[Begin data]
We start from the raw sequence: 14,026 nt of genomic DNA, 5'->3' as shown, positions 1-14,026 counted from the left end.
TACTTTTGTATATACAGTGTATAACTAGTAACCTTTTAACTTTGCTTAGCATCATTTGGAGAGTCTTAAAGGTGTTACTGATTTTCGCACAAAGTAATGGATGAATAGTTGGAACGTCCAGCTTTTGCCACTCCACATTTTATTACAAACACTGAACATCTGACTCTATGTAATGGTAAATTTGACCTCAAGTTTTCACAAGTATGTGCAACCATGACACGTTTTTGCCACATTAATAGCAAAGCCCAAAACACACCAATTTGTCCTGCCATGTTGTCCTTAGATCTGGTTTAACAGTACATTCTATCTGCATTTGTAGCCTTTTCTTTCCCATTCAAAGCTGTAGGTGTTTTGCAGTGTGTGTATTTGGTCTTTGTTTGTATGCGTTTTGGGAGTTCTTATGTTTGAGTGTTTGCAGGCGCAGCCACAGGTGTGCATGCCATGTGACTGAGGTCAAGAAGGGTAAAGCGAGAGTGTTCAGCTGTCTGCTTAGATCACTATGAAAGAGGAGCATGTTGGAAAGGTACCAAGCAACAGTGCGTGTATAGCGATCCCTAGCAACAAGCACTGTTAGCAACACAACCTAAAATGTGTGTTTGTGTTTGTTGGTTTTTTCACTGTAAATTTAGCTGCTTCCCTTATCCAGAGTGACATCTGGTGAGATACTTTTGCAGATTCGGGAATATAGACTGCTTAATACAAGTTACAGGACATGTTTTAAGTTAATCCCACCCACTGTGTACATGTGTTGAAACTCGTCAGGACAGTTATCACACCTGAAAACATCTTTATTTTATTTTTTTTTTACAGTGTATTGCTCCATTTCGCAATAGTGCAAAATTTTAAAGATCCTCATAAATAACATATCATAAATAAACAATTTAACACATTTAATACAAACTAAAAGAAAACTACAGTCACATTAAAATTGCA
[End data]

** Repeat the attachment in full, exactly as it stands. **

We start from the raw sequence: 14,026 nt of genomic DNA, 5'->3' as shown, positions 1-14,026 counted from the left end.
TACTTTTGTATATACAGTGTATAACTAGTAACCTTTTAACTTTGCTTAGCATCATTTGGAGAGTCTTAAAGGTGTTACTGATTTTCGCACAAAGTAATGGATGAATAGTTGGAACGTCCAGCTTTTGCCACTCCACATTTTATTACAAACACTGAACATCTGACTCTATGTAATGGTAAATTTGACCTCAAGTTTTCACAAGTATGTGCAACCATGACACGTTTTTGCCACATTAATAGCAAAGCCCAAAACACACCAATTTGTCCTGCCATGTTGTCCTTAGATCTGGTTTAACAGTACATTCTATCTGCATTTGTAGCCTTTTCTTTCCCATTCAAAGCTGTAGGTGTTTTGCAGTGTGTGTATTTGGTCTTTGTTTGTATGCGTTTTGGGAGTTCTTATGTTTGAGTGTTTGCAGGCGCAGCCACAGGTGTGCATGCCATGTGACTGAGGTCAAGAAGGGTAAAGCGAGAGTGTTCAGCTGTCTGCTTAGATCACTATGAAAGAGGAGCATGTTGGAAAGGTACCAAGCAACAGTGCGTGTATAGCGATCCCTAGCAACAAGCACTGTTAGCAACACAACCTAAAATGTGTGTTTGTGTTTGTTGGTTTTTTCACTGTAAATTTAGCTGCTTCCCTTATCCAGAGTGACATCTGGTGAGATACTTTTGCAGATTCGGGAATATAGACTGCTTAATACAAGTTACAGGACATGTTTTAAGTTAATCCCACCCACTGTGTACATGTGTTGAAACTCGTCAGGACAGTTATCACACCTGAAAACATCTTTATTTTATTTTTTTTTTACAGTGTATTGCTCCATTTCGCAATAGTGCAAAATTTTAAAGATCCTCATAAATAACATATCATAAATAAACAATTTAACACATTTAATACAAACTAAAAGAAAACTACAGTCACATTAAAATTGCA